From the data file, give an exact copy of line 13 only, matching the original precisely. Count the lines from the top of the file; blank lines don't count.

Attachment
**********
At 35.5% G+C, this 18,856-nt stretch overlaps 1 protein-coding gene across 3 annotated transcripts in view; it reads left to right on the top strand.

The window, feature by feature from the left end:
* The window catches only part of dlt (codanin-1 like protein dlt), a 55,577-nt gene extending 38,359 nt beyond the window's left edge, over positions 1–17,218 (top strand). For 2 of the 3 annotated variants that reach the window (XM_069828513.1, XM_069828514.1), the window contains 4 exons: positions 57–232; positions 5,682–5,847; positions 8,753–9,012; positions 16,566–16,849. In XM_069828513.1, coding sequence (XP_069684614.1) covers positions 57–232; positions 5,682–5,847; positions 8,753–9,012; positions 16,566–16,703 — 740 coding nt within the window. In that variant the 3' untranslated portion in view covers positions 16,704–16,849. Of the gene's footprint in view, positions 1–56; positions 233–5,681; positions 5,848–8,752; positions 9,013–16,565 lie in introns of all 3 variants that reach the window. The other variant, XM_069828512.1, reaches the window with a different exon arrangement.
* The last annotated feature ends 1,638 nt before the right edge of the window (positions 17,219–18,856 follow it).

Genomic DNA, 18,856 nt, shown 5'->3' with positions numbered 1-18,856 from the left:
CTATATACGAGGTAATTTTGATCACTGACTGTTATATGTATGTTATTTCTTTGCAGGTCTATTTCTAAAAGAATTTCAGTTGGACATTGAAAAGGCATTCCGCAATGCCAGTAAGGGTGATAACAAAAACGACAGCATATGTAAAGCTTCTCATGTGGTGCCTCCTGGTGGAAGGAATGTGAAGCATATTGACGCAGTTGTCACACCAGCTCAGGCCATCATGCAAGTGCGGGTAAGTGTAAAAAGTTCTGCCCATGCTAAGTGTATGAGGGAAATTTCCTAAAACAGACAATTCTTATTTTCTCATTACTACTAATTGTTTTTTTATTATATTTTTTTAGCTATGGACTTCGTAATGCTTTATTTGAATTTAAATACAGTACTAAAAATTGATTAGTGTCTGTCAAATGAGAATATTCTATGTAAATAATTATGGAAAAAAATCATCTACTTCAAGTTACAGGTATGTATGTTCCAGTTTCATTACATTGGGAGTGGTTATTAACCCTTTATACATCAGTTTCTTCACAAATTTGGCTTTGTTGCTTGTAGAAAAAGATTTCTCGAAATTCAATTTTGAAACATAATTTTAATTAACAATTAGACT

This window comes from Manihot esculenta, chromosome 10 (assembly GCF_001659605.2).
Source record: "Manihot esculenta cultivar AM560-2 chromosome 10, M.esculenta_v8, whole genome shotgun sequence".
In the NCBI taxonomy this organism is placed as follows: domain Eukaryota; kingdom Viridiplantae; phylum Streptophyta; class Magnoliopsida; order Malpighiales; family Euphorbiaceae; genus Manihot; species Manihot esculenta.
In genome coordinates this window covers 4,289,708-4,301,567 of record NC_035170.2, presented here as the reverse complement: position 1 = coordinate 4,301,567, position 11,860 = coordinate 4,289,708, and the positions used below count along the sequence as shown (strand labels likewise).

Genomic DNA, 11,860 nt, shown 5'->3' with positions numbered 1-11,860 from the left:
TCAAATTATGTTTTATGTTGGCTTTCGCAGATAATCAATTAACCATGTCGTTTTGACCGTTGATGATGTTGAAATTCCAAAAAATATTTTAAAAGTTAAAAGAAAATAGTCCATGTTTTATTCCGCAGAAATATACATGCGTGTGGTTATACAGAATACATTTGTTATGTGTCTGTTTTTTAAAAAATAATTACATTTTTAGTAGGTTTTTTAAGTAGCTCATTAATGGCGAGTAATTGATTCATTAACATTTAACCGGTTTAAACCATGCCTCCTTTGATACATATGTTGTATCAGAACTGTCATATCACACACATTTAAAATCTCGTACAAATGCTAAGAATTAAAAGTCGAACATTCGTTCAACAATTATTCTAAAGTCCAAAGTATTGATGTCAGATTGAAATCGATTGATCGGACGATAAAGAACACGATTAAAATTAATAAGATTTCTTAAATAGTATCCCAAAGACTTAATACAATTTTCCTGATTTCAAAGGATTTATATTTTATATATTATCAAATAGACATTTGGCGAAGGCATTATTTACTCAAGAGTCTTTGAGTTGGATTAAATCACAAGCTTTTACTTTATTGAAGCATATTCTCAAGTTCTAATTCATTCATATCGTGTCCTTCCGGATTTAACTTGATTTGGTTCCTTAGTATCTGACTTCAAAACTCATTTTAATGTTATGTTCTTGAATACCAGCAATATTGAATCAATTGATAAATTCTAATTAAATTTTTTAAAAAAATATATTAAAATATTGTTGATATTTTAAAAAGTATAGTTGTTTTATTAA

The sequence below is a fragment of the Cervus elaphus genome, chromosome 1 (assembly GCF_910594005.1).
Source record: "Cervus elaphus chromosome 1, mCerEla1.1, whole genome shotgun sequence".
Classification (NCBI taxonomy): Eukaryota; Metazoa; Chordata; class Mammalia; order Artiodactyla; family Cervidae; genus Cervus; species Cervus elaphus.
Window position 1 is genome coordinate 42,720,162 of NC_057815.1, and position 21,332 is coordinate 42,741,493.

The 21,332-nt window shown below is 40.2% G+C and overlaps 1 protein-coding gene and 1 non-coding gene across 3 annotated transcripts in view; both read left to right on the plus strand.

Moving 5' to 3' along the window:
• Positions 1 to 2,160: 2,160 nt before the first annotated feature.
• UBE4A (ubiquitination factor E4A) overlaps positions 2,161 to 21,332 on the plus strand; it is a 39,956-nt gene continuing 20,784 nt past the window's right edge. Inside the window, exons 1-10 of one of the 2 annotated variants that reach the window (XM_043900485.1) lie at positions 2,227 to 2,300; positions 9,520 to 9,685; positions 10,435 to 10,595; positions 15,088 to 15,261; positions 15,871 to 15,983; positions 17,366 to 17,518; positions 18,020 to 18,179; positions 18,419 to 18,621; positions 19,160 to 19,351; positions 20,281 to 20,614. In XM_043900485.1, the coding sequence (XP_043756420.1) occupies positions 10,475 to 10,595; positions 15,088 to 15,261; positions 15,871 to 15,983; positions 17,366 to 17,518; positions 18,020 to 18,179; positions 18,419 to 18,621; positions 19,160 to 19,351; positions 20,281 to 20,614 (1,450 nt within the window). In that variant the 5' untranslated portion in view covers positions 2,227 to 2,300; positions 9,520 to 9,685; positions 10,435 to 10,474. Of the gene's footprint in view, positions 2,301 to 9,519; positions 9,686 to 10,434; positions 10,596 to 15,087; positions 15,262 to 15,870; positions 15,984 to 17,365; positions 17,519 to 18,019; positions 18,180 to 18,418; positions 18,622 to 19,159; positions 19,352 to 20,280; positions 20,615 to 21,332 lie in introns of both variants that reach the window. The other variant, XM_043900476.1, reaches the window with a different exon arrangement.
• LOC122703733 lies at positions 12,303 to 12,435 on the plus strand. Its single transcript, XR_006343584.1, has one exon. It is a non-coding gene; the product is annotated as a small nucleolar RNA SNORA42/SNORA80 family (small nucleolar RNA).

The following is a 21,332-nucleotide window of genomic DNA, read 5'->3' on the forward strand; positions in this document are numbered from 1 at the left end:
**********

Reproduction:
The sequence below is a fragment of the Cervus elaphus genome, chromosome 1 (assembly GCF_910594005.1).